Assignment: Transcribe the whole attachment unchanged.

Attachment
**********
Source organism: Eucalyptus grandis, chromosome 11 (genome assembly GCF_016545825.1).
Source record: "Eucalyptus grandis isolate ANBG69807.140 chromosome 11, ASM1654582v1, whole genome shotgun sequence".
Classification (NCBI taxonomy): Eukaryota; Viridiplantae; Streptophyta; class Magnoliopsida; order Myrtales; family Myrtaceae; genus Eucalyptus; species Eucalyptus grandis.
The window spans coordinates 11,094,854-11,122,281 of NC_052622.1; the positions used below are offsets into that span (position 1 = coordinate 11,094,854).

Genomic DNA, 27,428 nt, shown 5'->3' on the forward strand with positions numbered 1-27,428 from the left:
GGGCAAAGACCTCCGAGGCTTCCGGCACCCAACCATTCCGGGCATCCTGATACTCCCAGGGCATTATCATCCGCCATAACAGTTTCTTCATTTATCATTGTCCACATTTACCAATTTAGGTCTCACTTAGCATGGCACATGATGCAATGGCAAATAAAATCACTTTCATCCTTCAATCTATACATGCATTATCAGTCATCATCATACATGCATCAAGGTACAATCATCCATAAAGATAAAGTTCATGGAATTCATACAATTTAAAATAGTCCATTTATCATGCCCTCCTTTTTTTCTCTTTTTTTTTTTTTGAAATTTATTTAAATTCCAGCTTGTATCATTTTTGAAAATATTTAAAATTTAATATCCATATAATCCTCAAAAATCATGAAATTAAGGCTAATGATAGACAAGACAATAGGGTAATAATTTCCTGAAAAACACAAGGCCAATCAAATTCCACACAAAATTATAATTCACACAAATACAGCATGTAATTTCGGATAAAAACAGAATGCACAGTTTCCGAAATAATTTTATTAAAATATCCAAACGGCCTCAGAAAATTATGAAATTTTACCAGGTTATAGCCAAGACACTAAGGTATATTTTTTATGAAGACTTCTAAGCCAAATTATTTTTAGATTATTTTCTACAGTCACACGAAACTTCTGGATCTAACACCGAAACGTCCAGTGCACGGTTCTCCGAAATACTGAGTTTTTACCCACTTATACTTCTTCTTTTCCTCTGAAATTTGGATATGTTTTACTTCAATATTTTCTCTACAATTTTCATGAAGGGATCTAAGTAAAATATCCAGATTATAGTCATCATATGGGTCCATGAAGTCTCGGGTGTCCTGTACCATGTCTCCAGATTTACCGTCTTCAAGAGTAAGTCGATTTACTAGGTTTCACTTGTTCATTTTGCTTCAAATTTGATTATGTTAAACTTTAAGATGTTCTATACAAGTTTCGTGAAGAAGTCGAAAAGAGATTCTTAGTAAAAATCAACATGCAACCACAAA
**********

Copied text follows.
Source organism: Eucalyptus grandis, chromosome 11 (genome assembly GCF_016545825.1).
Source record: "Eucalyptus grandis isolate ANBG69807.140 chromosome 11, ASM1654582v1, whole genome shotgun sequence".
Classification (NCBI taxonomy): Eukaryota; Viridiplantae; Streptophyta; class Magnoliopsida; order Myrtales; family Myrtaceae; genus Eucalyptus; species Eucalyptus grandis.
The window spans coordinates 11,094,854-11,122,281 of NC_052622.1; the positions used below are offsets into that span (position 1 = coordinate 11,094,854).

Genomic DNA, 27,428 nt, shown 5'->3' on the forward strand with positions numbered 1-27,428 from the left:
GGGCAAAGACCTCCGAGGCTTCCGGCACCCAACCATTCCGGGCATCCTGATACTCCCAGGGCATTATCATCCGCCATAACAGTTTCTTCATTTATCATTGTCCACATTTACCAATTTAGGTCTCACTTAGCATGGCACATGATGCAATGGCAAATAAAATCACTTTCATCCTTCAATCTATACATGCATTATCAGTCATCATCATACATGCATCAAGGTACAATCATCCATAAAGATAAAGTTCATGGAATTCATACAATTTAAAATAGTCCATTTATCATGCCCTCCTTTTTTTCTCTTTTTTTTTTTTTGAAATTTATTTAAATTCCAGCTTGTATCATTTTTGAAAATATTTAAAATTTAATATCCATATAATCCTCAAAAATCATGAAATTAAGGCTAATGATAGACAAGACAATAGGGTAATAATTTCCTGAAAAACACAAGGCCAATCAAATTCCACACAAAATTATAATTCACACAAATACAGCATGTAATTTCGGATAAAAACAGAATGCACAGTTTCCGAAATAATTTTATTAAAATATCCAAACGGCCTCAGAAAATTATGAAATTTTACCAGGTTATAGCCAAGACACTAAGGTATATTTTTTATGAAGACTTCTAAGCCAAATTATTTTTAGATTATTTTCTACAGTCACACGAAACTTCTGGATCTAACACCGAAACGTCCAGTGCACGGTTCTCCGAAATACTGAGTTTTTACCCACTTATACTTCTTCTTTTCCTCTGAAATTTGGATATGTTTTACTTCAATATTTTCTCTACAATTTTCATGAAGGGATCTAAGTAAAATATCCAGATTATAGTCATCATATGGGTCCATGAAGTCTCGGGTGTCCTGTACCATGTCTCCAGATTTACCGTCTTCAAGAGTAAGTCGATTTACTAGGTTTCACTTGTTCATTTTGCTTCAAATTTGATTATGTTAAACTTTAAGATGTTCTATACAAGTTTCGTGAAGAAGTCGAAAAGAGATTCTTAGTAAAAATCAACATGCAACCACAAA